OK, this one is NOT technical and might be considered a plug for Ron Ross. It isn't. A plug, that is.
On the other hand, imagine, if you will, a technical, national conference where there are lots (25 to be exact) Vendors BUT none of the vendors actually give any of the presentations. At the recent November 2006 Business Rules Conference in Washington D.C., they did just that. Actually, there were more than 25 vendors but only 25 had booth space. Most of the presentations were given and explained in the detail by the ultimate, end customers themselves complete with Q&A from packed audiences, mostly dealing with, "HOW did you do that AND are those really the ROI results or just estimates?" Most new attendees were totally incredulous (may I say disbelieving) about the results for re-structuring and using a decent BRMS tool.
Why, you might ask, is this important to me? Most of us can see the importance of attending a supply chain management conference, a Java conference, a J2EE/EJB conference or something along those lines. If your company already uses some kind of Business Rule Management System (BRMS - or rulebased system) then you might be aware of the advantages of using such a tool. Or not. If your company does not use a BRMS at this time, then you are rapidly falling behind the leading (not bleeding) edge of technology. One personal note: I have YET to initiate a BRMS for a company where they did not fully believe that they already knew their own business logic and work flow BUT when we began to implement the rules we discovered many, many errors in logic, procedures, work flow and documentation. Time after time, they business guys had to clean house BEFORE the geeks could help out with the implementation of the BRMS.
One of the biggest impressions that I got out of the conference was that most newbies to the Rule Conference found it hard to believe that with most of the companies IT and Business were finally communicating and (almost) walking hand-in-hand. Some of the most unbelievable things that we heard was, "We are able to do analysis projects that used to cost $1M and do them now for only $50,000." (page 17 of Ron Ross 6/11/05) "It used to take two months to train someone how to do a certain process. Today it takes about two hours on-line. All because we put intelligence into our training program." (Peter Schoenrock, Equifax, 7/11/05) See? Intelligent rules can be put into almost any part of your company and greatly improve the measurable ROI.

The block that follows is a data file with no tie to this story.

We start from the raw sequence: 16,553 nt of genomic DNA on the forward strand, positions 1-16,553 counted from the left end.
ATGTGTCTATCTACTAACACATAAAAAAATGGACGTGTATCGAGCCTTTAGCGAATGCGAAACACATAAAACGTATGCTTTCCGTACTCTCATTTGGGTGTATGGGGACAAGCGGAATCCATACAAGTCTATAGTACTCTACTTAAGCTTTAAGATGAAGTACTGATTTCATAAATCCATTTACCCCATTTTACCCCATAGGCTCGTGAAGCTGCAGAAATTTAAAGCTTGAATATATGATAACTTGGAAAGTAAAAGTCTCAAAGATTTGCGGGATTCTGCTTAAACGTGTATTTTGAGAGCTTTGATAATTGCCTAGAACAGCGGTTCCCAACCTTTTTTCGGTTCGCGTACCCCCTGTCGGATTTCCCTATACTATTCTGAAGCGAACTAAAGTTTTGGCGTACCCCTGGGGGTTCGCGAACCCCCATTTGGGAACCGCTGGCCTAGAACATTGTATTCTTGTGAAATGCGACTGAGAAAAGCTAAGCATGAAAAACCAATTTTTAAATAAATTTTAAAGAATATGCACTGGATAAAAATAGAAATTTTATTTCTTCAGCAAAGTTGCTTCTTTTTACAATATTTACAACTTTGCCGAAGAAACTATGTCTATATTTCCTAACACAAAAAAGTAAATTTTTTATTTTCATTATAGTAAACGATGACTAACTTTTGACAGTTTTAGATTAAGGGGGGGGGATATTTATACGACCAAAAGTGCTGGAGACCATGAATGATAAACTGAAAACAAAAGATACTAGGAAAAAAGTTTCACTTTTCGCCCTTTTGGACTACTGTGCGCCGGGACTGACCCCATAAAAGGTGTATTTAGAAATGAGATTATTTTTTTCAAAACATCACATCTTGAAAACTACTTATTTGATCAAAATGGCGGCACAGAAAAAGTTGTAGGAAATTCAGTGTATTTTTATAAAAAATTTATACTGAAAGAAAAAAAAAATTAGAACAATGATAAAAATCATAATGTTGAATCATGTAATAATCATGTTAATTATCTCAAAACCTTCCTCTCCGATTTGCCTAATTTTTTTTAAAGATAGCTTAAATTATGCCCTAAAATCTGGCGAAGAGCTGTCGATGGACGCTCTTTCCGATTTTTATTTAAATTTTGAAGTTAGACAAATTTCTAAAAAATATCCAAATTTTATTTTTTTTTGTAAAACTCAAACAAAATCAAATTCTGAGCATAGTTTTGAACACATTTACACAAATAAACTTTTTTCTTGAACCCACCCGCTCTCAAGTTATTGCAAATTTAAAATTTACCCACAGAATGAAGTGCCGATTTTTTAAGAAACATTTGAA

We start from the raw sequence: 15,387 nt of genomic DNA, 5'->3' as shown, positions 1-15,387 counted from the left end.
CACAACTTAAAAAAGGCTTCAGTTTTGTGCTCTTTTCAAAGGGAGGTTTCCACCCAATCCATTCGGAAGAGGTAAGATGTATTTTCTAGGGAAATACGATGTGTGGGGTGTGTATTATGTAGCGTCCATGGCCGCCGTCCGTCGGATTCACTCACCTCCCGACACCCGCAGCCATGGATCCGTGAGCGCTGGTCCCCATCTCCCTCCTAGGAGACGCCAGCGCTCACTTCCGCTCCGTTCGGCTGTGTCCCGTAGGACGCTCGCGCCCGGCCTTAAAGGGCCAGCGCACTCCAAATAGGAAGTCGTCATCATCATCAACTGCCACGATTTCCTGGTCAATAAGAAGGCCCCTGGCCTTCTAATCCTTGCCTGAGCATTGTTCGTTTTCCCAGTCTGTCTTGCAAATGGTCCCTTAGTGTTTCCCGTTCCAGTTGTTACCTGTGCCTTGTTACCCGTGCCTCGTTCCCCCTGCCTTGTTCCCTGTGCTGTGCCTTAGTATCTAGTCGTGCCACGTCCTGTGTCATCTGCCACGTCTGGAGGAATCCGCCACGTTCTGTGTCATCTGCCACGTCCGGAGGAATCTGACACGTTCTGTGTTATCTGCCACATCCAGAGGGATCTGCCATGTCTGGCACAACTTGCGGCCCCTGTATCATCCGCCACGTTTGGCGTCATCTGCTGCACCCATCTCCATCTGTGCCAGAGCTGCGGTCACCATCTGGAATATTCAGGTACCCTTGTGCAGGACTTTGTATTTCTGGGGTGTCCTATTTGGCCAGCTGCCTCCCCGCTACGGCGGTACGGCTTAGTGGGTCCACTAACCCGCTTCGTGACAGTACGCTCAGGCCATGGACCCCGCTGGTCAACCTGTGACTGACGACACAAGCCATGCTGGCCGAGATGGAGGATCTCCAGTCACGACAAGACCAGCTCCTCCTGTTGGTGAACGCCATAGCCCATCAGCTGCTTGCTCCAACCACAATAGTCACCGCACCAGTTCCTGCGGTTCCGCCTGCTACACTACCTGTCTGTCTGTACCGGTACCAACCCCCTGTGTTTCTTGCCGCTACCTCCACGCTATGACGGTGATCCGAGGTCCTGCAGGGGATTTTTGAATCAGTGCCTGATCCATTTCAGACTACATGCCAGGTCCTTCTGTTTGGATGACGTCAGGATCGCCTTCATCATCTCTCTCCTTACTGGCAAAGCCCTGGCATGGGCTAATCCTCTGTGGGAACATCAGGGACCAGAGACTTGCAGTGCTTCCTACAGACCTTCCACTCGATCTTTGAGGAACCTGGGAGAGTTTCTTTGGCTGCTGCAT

But, and this is one thing that repeatedly was pointed out by most of the older, more experienced, BRMS guys - it isn't easy. You can not take a procedural Java, COBOL or C++ programmers and architects and overnight turn them into declarative language programmers or architects. It takes time. It takes training. It takes experience. But, onece implemented, the ROI of such an adventure is absolutely astounding! So, why didn't the vendors have a major presence in the presentations? Because the founders of the conference felt (and rightly so, I might add) that the most important person in the process is the customer. If the customer can explain what they did and how they did it and the technology involved, then other customers might believe the incredible hype surrounding the industry. (After all, don't all salesmen lie?)
But customers actually said things like, "I don't know. Let me get back to you on that one." And they did. Unbelievable. Not only that, most of those giving the presentations had in-depth knowledge of the tool that they used, their own business plans and how things had so dramatically improved. The conference itself is now in it's 10th year (they skipped 1999 because of the Y2K problems ) and they had such luminaries as Dr. Charles Forgy (the inventor of the Rete Algorithm) and John Zachman (the originator of the Zachman framework) at the conference. Dr. Forgy has been given credit with having given "commercial legs" to rulebased systems back in 1979 when he improved the response time of a rulebased system by more than 3,000 times.
Zachman took the concept of using a rulebased system in the business world and came up with a framework on which to hang all of the various components of an enterprise business. Ron Ross, a widely respected author and entrepreneur, organized all of this into an annual conference where real "birds of a feather" could congregate and learn from each other. BRMS has now reached critical mass where even Microsoft, Computer Associates and Oracle are getting into the act. We could list all of the vendors, give a synopsis of the talks, and provide link upon link for pursual by our readers. However, if you go to either http://www.businessruleconference.org or to http://www.kbsc.com/brms you should be able to find most anything that you need along those lines. Suffice it to say that if you missed the conference this year, you probably should not miss it next year.
Next blog: The session on benchmarks and the panel discussion - don't miss it. :-)
Copyright (c) KBSC 2006
Who stole my spring?? - After a nice 20C degrees day yesterday, I woke up this morning to this:
3 years ago